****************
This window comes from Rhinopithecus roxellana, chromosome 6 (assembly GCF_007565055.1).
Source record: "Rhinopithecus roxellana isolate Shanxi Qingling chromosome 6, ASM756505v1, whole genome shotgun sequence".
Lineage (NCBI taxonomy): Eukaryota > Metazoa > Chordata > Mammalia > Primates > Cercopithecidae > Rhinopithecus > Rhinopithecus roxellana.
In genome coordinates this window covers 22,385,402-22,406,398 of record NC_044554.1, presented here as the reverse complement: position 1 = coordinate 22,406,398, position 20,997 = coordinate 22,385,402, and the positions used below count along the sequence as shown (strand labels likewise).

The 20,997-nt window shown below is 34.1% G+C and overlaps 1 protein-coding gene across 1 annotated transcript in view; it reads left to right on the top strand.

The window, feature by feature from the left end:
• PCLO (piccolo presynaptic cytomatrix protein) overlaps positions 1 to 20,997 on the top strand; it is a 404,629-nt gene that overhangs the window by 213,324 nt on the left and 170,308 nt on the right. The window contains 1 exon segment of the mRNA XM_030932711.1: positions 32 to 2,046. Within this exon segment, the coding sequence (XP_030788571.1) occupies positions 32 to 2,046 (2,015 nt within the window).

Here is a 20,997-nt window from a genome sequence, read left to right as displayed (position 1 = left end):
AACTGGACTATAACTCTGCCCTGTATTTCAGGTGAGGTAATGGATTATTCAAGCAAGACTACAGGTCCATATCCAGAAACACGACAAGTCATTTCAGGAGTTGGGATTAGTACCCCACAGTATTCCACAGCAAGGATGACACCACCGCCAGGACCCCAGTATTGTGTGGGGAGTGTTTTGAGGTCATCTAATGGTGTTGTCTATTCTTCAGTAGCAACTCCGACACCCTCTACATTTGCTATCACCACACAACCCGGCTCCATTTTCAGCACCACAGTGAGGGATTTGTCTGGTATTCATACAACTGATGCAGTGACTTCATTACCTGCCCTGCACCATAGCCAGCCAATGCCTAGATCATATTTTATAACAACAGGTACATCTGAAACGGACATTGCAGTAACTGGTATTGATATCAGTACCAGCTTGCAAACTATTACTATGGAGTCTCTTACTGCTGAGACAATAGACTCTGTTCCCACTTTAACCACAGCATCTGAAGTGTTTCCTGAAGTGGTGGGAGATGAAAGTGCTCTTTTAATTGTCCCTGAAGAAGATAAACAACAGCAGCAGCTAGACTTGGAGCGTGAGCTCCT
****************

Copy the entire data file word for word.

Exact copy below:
This window comes from Rhinopithecus roxellana, chromosome 6 (assembly GCF_007565055.1).
Source record: "Rhinopithecus roxellana isolate Shanxi Qingling chromosome 6, ASM756505v1, whole genome shotgun sequence".
Lineage (NCBI taxonomy): Eukaryota > Metazoa > Chordata > Mammalia > Primates > Cercopithecidae > Rhinopithecus > Rhinopithecus roxellana.
In genome coordinates this window covers 22,385,402-22,406,398 of record NC_044554.1, presented here as the reverse complement: position 1 = coordinate 22,406,398, position 20,997 = coordinate 22,385,402, and the positions used below count along the sequence as shown (strand labels likewise).

The 20,997-nt window shown below is 34.1% G+C and overlaps 1 protein-coding gene across 1 annotated transcript in view; it reads left to right on the top strand.

The window, feature by feature from the left end:
• PCLO (piccolo presynaptic cytomatrix protein) overlaps positions 1 to 20,997 on the top strand; it is a 404,629-nt gene that overhangs the window by 213,324 nt on the left and 170,308 nt on the right. The window contains 1 exon segment of the mRNA XM_030932711.1: positions 32 to 2,046. Within this exon segment, the coding sequence (XP_030788571.1) occupies positions 32 to 2,046 (2,015 nt within the window).

Here is a 20,997-nt window from a genome sequence, read left to right as displayed (position 1 = left end):
AACTGGACTATAACTCTGCCCTGTATTTCAGGTGAGGTAATGGATTATTCAAGCAAGACTACAGGTCCATATCCAGAAACACGACAAGTCATTTCAGGAGTTGGGATTAGTACCCCACAGTATTCCACAGCAAGGATGACACCACCGCCAGGACCCCAGTATTGTGTGGGGAGTGTTTTGAGGTCATCTAATGGTGTTGTCTATTCTTCAGTAGCAACTCCGACACCCTCTACATTTGCTATCACCACACAACCCGGCTCCATTTTCAGCACCACAGTGAGGGATTTGTCTGGTATTCATACAACTGATGCAGTGACTTCATTACCTGCCCTGCACCATAGCCAGCCAATGCCTAGATCATATTTTATAACAACAGGTACATCTGAAACGGACATTGCAGTAACTGGTATTGATATCAGTACCAGCTTGCAAACTATTACTATGGAGTCTCTTACTGCTGAGACAATAGACTCTGTTCCCACTTTAACCACAGCATCTGAAGTGTTTCCTGAAGTGGTGGGAGATGAAAGTGCTCTTTTAATTGTCCCTGAAGAAGATAAACAACAGCAGCAGCTAGACTTGGAGCGTGAGCTCCT